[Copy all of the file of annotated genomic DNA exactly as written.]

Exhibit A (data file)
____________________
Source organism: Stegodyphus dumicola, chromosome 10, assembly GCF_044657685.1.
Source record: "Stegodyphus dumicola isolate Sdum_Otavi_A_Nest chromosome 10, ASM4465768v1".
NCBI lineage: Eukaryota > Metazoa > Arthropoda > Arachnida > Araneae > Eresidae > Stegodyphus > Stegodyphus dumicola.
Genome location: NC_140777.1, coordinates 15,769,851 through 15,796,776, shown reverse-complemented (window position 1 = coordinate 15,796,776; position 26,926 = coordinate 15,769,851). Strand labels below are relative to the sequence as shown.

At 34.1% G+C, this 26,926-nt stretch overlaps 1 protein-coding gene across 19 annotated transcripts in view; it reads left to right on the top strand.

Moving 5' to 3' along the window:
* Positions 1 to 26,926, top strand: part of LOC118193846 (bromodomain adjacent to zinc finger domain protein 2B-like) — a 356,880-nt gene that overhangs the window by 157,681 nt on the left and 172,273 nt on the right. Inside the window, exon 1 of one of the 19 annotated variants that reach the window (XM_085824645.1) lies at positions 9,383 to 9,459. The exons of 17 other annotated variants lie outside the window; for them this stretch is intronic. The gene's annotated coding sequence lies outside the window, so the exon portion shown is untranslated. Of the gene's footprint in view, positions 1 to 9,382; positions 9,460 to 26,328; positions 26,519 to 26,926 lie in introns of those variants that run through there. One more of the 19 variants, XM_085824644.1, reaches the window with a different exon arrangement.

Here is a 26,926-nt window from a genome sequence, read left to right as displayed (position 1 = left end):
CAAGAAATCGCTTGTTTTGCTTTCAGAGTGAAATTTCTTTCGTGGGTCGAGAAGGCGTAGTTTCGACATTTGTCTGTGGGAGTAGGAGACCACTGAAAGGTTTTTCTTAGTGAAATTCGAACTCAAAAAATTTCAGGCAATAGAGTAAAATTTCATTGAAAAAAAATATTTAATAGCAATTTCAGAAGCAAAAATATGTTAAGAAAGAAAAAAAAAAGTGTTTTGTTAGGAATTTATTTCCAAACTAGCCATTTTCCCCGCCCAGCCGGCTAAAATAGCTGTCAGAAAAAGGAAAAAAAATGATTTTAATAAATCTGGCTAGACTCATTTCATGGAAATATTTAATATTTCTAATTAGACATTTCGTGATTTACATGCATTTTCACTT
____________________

Source organism: Stegodyphus dumicola, chromosome 10, assembly GCF_044657685.1.
Source record: "Stegodyphus dumicola isolate Sdum_Otavi_A_Nest chromosome 10, ASM4465768v1".
NCBI lineage: Eukaryota > Metazoa > Arthropoda > Arachnida > Araneae > Eresidae > Stegodyphus > Stegodyphus dumicola.
Genome location: NC_140777.1, coordinates 15,769,851 through 15,796,776, shown reverse-complemented (window position 1 = coordinate 15,796,776; position 26,926 = coordinate 15,769,851). Strand labels below are relative to the sequence as shown.

At 34.1% G+C, this 26,926-nt stretch overlaps 1 protein-coding gene across 19 annotated transcripts in view; it reads left to right on the top strand.

Moving 5' to 3' along the window:
* Positions 1 to 26,926, top strand: part of LOC118193846 (bromodomain adjacent to zinc finger domain protein 2B-like) — a 356,880-nt gene that overhangs the window by 157,681 nt on the left and 172,273 nt on the right. Inside the window, exon 1 of one of the 19 annotated variants that reach the window (XM_085824645.1) lies at positions 9,383 to 9,459. The exons of 17 other annotated variants lie outside the window; for them this stretch is intronic. The gene's annotated coding sequence lies outside the window, so the exon portion shown is untranslated. Of the gene's footprint in view, positions 1 to 9,382; positions 9,460 to 26,328; positions 26,519 to 26,926 lie in introns of those variants that run through there. One more of the 19 variants, XM_085824644.1, reaches the window with a different exon arrangement.

Here is a 26,926-nt window from a genome sequence, read left to right as displayed (position 1 = left end):
CAAGAAATCGCTTGTTTTGCTTTCAGAGTGAAATTTCTTTCGTGGGTCGAGAAGGCGTAGTTTCGACATTTGTCTGTGGGAGTAGGAGACCACTGAAAGGTTTTTCTTAGTGAAATTCGAACTCAAAAAATTTCAGGCAATAGAGTAAAATTTCATTGAAAAAAAATATTTAATAGCAATTTCAGAAGCAAAAATATGTTAAGAAAGAAAAAAAAAAGTGTTTTGTTAGGAATTTATTTCCAAACTAGCCATTTTCCCCGCCCAGCCGGCTAAAATAGCTGTCAGAAAAAGGAAAAAAAATGATTTTAATAAATCTGGCTAGACTCATTTCATGGAAATATTTAATATTTCTAATTAGACATTTCGTGATTTACATGCATTTTCACTT